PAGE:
Building Community to Support Emotional Wellbeing
Raising kids and teens can be such an emotional journey. I was blindsided and felt alone when our daughter began to really struggle emotionally. Weeks turned to months and although I have experienced a lot of personal pain in my life, nothing prepared me for the pain I would feel seeing her in such a state.
One of the main things that helped me and most importantly, Tessa, was building a community of support. As always, I asked Tessa if she would be okay with me sharing her story and she okayed.
Last week, when my family was out for pizza, Tessa mentioned a day that she recalls with a lot of gratitude when she was feeling really low and my friend Christy came over to spend an afternoon with her.
That day Christy helped motivate Tessa to take a shower and helped her organize her room. Her presence and interactions felt very uplifting to Tessa. I was also beyond grateful that Christy had come over and given all that time and loving support to Tessa.
A year prior I had come to Christy with an idea about getting moms and their daughters together monthly to watch a TED Talk and discuss the important themes in each the show. Together we organized this monthly gathering with our 8th-grade daughters—calling it Change Makers. One of the main reasons I wanted to do this was so Tessa could find connections to other moms.
There is a myth in our society that is pervasive and dangerous: challenging times need to be personal times and adversity in our families needs to stay private.
The wonderful thing about building a community is that humans appreciate the feeling of being needed. When someone asks for someone’s support, that person feels that their emotional intelligence and kindness are respected and trusted.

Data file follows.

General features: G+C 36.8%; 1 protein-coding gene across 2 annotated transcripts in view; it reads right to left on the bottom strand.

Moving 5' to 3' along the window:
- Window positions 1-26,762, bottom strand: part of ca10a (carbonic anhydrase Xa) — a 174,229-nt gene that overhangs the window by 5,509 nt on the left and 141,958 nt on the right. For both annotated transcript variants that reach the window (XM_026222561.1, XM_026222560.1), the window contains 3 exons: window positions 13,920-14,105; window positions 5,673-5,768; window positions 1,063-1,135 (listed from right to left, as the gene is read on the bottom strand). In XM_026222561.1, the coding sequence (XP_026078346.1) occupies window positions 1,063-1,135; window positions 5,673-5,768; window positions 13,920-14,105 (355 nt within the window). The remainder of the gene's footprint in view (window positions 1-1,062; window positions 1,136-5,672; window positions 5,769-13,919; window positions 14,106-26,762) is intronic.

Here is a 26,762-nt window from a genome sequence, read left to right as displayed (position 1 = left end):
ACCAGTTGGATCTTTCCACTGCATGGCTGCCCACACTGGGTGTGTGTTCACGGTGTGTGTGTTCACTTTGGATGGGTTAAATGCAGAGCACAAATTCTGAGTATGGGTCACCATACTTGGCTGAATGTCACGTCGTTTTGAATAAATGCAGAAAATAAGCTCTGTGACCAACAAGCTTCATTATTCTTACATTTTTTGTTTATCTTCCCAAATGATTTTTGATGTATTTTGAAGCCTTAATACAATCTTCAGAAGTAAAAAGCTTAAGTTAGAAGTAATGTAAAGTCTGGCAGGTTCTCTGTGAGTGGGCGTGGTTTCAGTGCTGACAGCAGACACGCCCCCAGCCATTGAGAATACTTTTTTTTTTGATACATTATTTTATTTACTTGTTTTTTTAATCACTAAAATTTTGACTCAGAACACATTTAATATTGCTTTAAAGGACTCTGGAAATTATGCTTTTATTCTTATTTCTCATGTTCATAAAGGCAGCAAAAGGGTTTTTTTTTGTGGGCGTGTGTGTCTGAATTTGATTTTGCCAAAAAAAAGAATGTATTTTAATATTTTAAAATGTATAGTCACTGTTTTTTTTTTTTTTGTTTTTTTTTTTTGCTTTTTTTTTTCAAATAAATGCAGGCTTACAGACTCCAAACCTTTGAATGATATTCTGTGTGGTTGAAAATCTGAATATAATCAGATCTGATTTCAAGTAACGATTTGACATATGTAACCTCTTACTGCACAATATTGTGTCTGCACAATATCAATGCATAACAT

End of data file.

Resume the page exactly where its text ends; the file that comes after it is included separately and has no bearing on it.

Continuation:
I have always encouraged my kids to find other adults—like teachers, coaches, people they babysit for, school counselors, etc.— in their lives, that they could talk to about challenges they are facing. Most of these adults love when young people come with questions or concerns. I am always so touched when a medical student or film student seeks my advice and support for one of their concerns.
The positive effects of this kind of help are actually documented in research. In 1938, scientists started tracking the health of 268 Harvard sophomores and followed them for many years. Dr. Vaillant, the lead researcher, found that adults who spent time nurturing the next generation were three times as likely to report being happy as those who did not do this.
When making SCREENAGERS and now in my new movie Screenagers NEXT CHAPTER it has always been about bringing people, together kids and adults, to see a film and discuss solutions—and in doing so creating a community. The whole idea is to take the discussions beyond the auditorium for further conversation in homes and schools knowing that we are now part of a bigger community working to create solutions.
You will see in Screenagers NEXT CHAPTER the struggles and triumphs that happen with our family and several others as teens gain experiences and skills that help them to thrive in the face of all sorts of challenges, including screen related ones.
QUESTIONS FOR DISCUSSION
What communities of support do you have?
Are there communities (which can even be just a couple of people) that you would like to make happen or expand?
What keeps you from asking for support?
When was the last time someone came to you for support and how did it make you feel?
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